So matters stood until 2004, when Bloch became Special Counsel. Bloch was approached by career attorneys troubled by the Kaplan policy. Seeing that it was unlawful, Bloch restored the website and OSC policy to what it had been for decades previous.
A firestorm ensued. He was assailed by activist groups and members of congress furious that he would defy them.
But OPM made no such review, and homosexual activists remained within the Bush OPM. The OPM website still references OSC as the enforcer of a nonexistent policy.
While this was happening, Bloch was getting OSC's day-to-day operations into much better shape than he found it. Aside from the unlawful policy, Kaplan had left the OSC a mess, with a backlog of massive proportions in all areas of the agency. The backlog spanned years, and in two cases a person had died while waiting for relief. OSC has quadrupled results for service members, slashed case processing times, and is said to be backlog free for the first time in a decade.
As Bloch's first year ended, he was secure in office while legislation to restore the Kaplan policy was moribund in Congress. But the activists were about to get a new reason to attack Bloch.
The OSC reorganization included creating a new field office to balance operations in Dallas, San Francisco and Washington, DC. At the request of the General Services Administration, OSC obtained offices in Detroit, and Bloch signed off on a plan to shift personnel around to accommodate the change.
Bloch stayed well within personnel guidelines, but OSC employees unhappy with the repeal of the Kaplan policy filed a grievance. They claimed that Bloch illegally altered the policy, that they were whistleblowers for bringing attention to his illegality, and that he was reassigning them as retaliation. This spawned five other investigations by Congress, GAO, and congressional committee staff, which have vindicated him.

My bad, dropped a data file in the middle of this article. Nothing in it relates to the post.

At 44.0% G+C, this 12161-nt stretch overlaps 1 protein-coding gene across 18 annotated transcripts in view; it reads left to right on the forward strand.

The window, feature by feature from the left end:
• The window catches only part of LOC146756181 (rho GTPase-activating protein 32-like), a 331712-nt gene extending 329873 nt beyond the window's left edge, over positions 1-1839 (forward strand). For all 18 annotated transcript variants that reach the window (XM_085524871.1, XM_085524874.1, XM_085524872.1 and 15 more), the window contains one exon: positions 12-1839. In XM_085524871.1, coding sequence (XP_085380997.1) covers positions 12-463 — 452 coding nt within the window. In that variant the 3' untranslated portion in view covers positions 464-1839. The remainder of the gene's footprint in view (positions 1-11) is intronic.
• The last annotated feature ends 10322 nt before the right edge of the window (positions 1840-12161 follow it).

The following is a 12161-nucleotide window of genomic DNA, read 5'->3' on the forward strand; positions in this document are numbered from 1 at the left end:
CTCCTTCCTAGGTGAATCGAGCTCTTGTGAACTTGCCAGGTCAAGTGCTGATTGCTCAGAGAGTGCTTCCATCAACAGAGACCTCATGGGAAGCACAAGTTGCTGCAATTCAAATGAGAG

Bloch referred the complaint to the President's Council on Integrity and Efficiency, a committee made up of the 60-odd Inspectors General. After months of deliberations between them and the White House Counsel, the decision was made to pick an Inspector General to contract with OSC to review the complaint.
In September 2005, the White House selected OPM and its Inspector General to conduct the investigation. OPM, you will recall, was the agency working with Kaplan to craft the policy and which, even today, references it.
Bloch and his staff objected to the choice of OPM – any Inspector General should be able to handle this case, but OPM had an obvious conflict of interest that should have barred them from involvement.
Having lodged his objections, Bloch allowed the investigation to proceed rather than be removed for failure to comply. It is important to note that OSC is an independent investigative and prosecutorial agency that is supposed to be free of White House interference.
The investigation was supposed to last two or three months. However, it has dragged out, and is currently ongoing.
One encouraging note: Senators Brownback, Inhofe, and DeMint wrote Bloch requesting all documents relating to the conflicts of interest and other problems with the investigation, including violations of constitutional rights.
Those documents reveal shocking irregularities of concern to all Catholics.
Some fear the investigation report will be slanted, and is being dragged out to pressure Bloch to resign.
It is disconcerting that a government agency is being allowing to harass a public official and his employees for their Catholic faith. Catholics should be keeping a very close eye on this situation and be prepared to defend fellow Catholics that are being discriminated against and harassed in the workplace.
TWO IMPORTANT ANNOUNCEMENTS: